I caught up with Saltsman by phone in his home state of Tennessee.
So give me just a quick 60 seconds on the last presidential [race]. What’s your summary of that contest and Huckabee’s role in it?
I think Huckabee’s role from the very beginning was a long-shot dark horse. He was able to connect in a way that not many have connected with the American people in a long time. On a parallel path, it was the same on Obama’s side. He was able to connect in a way that we haven’t seen in quite awhile. People were excited about it. It was an election where it wasn’t the greatest election to be a Republican. I’ve always said at the end of the day that at the primary part of it, we like to elect those people that have run before. John McCain had definitely done that. If you look back, we haven’t had a guy that hasn’t run before since Eisenhower. (I kind of put an asterisk in front of George W. Bush because he was running for his father’s second term.) Everybody else had run before, had done the right work. [McCain’s] a guy that deserves it, he’s worked hard, he’s a great American hero. I think that’s ultimately what took him over the finish line.
So tell us about what Huckabee’s up to today?
He’s actually in Tennessee. He’s doing some book signings in Memphis and I’m going to see him tonight in Nashville.
And this is his newly published book, 12 Stories That Celebrate the True Holiday Spirit?
What’s that about?
It’s a collection of Christmas stories from his life and background that inspire the true meaning of Christmas. It’s a great book in the sense that you give it to people about a month before Christmas because it’s a great way to get in the mood of what Christmas is truly all about.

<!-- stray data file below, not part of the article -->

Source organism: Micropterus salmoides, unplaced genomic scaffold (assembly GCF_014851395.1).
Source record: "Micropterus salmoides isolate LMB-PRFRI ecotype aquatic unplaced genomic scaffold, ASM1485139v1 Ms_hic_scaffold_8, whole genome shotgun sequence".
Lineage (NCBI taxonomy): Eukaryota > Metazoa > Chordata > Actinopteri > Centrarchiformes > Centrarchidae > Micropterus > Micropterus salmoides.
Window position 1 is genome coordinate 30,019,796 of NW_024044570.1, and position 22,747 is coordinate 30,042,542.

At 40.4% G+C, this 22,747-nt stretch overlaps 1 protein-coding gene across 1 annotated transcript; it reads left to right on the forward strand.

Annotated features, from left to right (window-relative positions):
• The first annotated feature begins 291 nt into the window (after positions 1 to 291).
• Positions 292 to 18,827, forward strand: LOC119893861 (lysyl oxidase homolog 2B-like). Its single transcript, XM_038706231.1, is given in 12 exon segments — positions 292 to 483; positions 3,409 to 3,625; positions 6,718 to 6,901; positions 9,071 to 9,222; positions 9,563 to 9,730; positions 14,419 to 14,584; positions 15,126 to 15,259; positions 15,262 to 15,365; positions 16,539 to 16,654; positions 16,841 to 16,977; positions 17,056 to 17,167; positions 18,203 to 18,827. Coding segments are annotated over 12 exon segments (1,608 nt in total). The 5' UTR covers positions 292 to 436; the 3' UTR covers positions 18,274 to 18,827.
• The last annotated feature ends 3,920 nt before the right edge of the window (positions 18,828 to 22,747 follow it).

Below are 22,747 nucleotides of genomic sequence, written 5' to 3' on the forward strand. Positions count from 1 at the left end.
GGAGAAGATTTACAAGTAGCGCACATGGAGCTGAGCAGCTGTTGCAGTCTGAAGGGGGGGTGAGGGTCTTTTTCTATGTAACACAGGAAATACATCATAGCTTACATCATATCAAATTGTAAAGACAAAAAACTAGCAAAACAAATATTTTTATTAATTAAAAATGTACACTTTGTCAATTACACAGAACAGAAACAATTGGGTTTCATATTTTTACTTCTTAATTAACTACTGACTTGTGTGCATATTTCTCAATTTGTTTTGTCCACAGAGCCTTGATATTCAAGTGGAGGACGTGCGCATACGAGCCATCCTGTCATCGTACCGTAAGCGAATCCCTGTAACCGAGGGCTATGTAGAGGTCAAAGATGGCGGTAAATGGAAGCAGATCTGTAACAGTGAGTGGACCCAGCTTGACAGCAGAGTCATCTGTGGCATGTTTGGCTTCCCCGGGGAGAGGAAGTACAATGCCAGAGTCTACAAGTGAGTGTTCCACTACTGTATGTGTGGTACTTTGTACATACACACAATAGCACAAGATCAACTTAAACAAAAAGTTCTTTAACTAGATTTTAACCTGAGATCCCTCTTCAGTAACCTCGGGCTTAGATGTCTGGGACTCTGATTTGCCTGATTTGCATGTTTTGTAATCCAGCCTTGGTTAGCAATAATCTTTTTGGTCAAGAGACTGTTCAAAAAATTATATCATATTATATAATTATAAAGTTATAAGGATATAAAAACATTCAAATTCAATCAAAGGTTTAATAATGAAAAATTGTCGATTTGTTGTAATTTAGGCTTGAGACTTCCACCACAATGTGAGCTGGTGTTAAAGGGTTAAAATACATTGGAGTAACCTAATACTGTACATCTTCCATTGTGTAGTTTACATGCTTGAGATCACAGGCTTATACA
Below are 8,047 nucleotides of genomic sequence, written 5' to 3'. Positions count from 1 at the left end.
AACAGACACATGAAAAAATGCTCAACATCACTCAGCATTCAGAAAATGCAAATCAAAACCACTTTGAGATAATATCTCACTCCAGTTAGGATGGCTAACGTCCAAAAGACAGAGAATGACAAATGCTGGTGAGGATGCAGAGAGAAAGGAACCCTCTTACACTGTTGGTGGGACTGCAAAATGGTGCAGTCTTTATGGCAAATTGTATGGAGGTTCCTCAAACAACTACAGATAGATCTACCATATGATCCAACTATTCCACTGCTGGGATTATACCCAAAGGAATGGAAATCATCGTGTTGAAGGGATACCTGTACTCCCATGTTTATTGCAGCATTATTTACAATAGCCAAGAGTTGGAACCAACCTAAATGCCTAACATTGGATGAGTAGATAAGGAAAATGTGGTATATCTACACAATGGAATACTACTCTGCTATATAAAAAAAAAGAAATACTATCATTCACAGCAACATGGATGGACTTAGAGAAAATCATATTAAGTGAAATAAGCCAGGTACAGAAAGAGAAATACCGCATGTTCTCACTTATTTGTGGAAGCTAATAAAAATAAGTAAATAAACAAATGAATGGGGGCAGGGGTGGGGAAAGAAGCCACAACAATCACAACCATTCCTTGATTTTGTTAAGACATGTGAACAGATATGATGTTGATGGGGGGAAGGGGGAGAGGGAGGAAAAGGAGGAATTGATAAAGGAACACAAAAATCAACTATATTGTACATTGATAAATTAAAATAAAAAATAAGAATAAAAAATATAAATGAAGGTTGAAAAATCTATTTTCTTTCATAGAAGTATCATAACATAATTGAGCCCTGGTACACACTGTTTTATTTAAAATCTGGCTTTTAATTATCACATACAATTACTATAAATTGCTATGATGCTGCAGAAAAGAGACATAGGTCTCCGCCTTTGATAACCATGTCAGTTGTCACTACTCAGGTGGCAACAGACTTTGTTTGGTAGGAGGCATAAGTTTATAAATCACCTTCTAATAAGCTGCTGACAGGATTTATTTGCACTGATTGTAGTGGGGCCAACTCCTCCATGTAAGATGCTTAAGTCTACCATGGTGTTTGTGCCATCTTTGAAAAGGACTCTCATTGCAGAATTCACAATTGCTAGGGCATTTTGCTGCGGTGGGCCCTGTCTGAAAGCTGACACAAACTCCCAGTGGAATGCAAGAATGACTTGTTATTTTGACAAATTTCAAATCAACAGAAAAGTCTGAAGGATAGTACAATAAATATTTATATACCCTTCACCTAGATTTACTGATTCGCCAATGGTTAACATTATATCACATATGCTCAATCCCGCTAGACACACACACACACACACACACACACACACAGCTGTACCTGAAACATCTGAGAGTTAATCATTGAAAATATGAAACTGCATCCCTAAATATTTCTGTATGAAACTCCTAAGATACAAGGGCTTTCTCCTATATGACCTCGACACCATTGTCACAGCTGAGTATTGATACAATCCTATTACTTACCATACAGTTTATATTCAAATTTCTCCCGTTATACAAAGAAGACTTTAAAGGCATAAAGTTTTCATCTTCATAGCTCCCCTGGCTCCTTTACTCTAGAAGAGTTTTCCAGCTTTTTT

Tell us about his Fox gig. How’s that going?
Well, he’s the No. 1-rated show on cable on the weekends and it’s not even close. I think he triples or quadruples the viewership of all the other cable shows. It’s created a niche following. It’s given him a great platform. He loves doing the show, and it’s a very Mike Huckabee-type of show. Everything from the guests he brings on (talking about issues that he wants to talk about) to the band at the end of the show (he absolutely loves playing with the Little Rockers). I can tell you, that was one of those things that the producers and everybody else said, “You’re crazy for wanting to do music on a show like this.” He just put this foot down and said, “No, this is something that’s important to me.” It kind of helps define who he is and music is a big part of his life.